Culture / Fit questions. These questions can be challenging since some companies don’t openly talk much about the culture they have or are trying to create. Culture / Fit questions are designed to try and understand how well you might fit into the company’s culture. Although these questions aren’t always deal breakers at first, working in a company where you don’t fit in will sooner or later cause issues either for you or for the company. For example, if you’re a woman and you come across a company whose culture is very male, sales-driven and overly aggressive that might not be an ideal fit. It has nothing to do with your ability to do the job nor your gender or race but more to do with how you’ll feel working with others and they will feel working with you. In another case, you might be an older, more traditional executive looking to work in a small, fast paced startup with a young culture. Again, you’re most likely perfectly able to do the job but the company’s culture might clash with your more traditional way of doing things. The best way to prepare for these types of questions is to do your homework on the company, speak with others who have worked there and try to find information on the company’s vision and mission (Glassdoor is generally helpful for this as well). The more you understand what the company’s core values are and how employees feel who have worked there, the more likely you’ll be able to anticipate and prepare for those types of questions. Here are a couple of possible examples:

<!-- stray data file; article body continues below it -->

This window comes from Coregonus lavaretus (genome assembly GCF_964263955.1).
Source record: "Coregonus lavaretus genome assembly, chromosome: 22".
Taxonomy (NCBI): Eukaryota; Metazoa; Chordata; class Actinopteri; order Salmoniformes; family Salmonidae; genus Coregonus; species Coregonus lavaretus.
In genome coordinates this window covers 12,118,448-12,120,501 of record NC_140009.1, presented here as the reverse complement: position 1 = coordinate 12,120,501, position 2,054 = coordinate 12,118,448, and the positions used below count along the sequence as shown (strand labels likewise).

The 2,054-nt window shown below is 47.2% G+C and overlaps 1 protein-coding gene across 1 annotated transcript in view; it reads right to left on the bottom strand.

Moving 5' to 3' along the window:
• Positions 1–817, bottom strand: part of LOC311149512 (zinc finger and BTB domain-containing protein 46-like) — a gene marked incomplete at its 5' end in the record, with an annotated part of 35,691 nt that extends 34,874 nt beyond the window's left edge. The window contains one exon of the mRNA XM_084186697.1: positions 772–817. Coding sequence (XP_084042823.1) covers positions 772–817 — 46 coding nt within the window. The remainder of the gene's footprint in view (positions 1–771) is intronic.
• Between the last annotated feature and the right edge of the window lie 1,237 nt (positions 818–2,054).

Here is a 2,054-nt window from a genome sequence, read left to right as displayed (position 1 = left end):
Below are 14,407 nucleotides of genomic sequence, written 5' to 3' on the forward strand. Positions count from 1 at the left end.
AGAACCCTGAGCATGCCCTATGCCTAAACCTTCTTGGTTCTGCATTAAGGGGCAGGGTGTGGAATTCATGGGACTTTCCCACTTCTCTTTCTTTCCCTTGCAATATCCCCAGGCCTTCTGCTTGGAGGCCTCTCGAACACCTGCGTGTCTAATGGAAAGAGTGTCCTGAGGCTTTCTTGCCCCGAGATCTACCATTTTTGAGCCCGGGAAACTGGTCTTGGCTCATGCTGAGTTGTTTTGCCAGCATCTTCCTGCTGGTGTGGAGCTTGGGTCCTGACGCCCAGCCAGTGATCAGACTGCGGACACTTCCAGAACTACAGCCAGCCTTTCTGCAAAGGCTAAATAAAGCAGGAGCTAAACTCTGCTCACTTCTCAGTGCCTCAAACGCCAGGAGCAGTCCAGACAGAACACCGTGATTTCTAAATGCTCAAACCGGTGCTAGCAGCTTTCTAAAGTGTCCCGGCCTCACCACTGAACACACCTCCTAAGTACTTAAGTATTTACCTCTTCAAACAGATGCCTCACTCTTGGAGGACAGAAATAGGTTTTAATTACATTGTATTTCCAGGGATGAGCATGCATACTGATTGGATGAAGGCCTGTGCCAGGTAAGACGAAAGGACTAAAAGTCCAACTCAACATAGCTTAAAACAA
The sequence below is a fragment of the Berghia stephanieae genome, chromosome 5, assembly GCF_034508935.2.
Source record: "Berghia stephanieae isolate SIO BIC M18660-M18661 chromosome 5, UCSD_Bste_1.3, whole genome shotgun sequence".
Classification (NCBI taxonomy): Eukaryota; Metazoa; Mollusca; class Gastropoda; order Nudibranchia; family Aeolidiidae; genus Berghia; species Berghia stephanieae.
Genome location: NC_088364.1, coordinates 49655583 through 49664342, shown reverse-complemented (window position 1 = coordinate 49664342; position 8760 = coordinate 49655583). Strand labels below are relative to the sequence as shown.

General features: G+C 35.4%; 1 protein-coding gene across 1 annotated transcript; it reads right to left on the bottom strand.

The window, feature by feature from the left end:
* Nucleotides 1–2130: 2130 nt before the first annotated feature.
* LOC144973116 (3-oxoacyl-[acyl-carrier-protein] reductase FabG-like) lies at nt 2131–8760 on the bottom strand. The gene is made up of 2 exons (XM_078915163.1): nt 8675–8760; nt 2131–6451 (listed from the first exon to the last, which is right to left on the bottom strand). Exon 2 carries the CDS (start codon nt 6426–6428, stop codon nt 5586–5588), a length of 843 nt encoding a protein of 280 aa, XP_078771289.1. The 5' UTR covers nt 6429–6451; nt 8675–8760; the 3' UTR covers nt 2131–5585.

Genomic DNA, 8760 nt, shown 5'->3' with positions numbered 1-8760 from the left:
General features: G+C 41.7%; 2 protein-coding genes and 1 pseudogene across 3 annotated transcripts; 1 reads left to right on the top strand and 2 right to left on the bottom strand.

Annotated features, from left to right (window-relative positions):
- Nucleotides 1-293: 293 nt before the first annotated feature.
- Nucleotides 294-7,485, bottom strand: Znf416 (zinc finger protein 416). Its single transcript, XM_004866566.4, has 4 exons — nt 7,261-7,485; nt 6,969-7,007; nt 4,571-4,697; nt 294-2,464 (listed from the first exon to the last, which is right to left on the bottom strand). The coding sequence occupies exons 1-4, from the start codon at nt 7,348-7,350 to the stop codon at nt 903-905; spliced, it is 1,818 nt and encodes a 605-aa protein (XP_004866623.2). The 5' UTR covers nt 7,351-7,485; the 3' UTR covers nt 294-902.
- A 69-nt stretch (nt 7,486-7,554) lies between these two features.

I vs. We questions. In this case, an interviewer will ask how you dealt with a particular problem. However, they’ll be paying very close attention not only to what you contributed individually but to how you worked with others, included them in the problem solving process and how you solved the problem as a team. This particular company might be strongly wedded to “collaboration” as part of its company culture so if your answer focuses just on how smart you are and how you solved the problem single-handedly, you’ll miss a key component on what the company is looking for: Team-based problem solving and your ability to work with others to develop solutions.
Ownership questions. In this situation a company is looking to understand how you view responsability. These questions are particularly important in smaller companies where there is often too much work and too few people to handle the workload. A question might be something such as: “An irate customer calls to complain about a bug in the mobile app that we have developed. The customer service team is backlogged but the customer really insists on speaking with someone. How would you handle the situation?” What the company is looking for is whether you’re the type of person who will feel comfortable working outside their role or whether you’ll be more focused on your own tasks and delegate tasks outside your area of expertise to those responsible for them. You might have a perfectly valid answer either way but the company might be looking for a specific type of person who will behave a certain way more attuned to their values.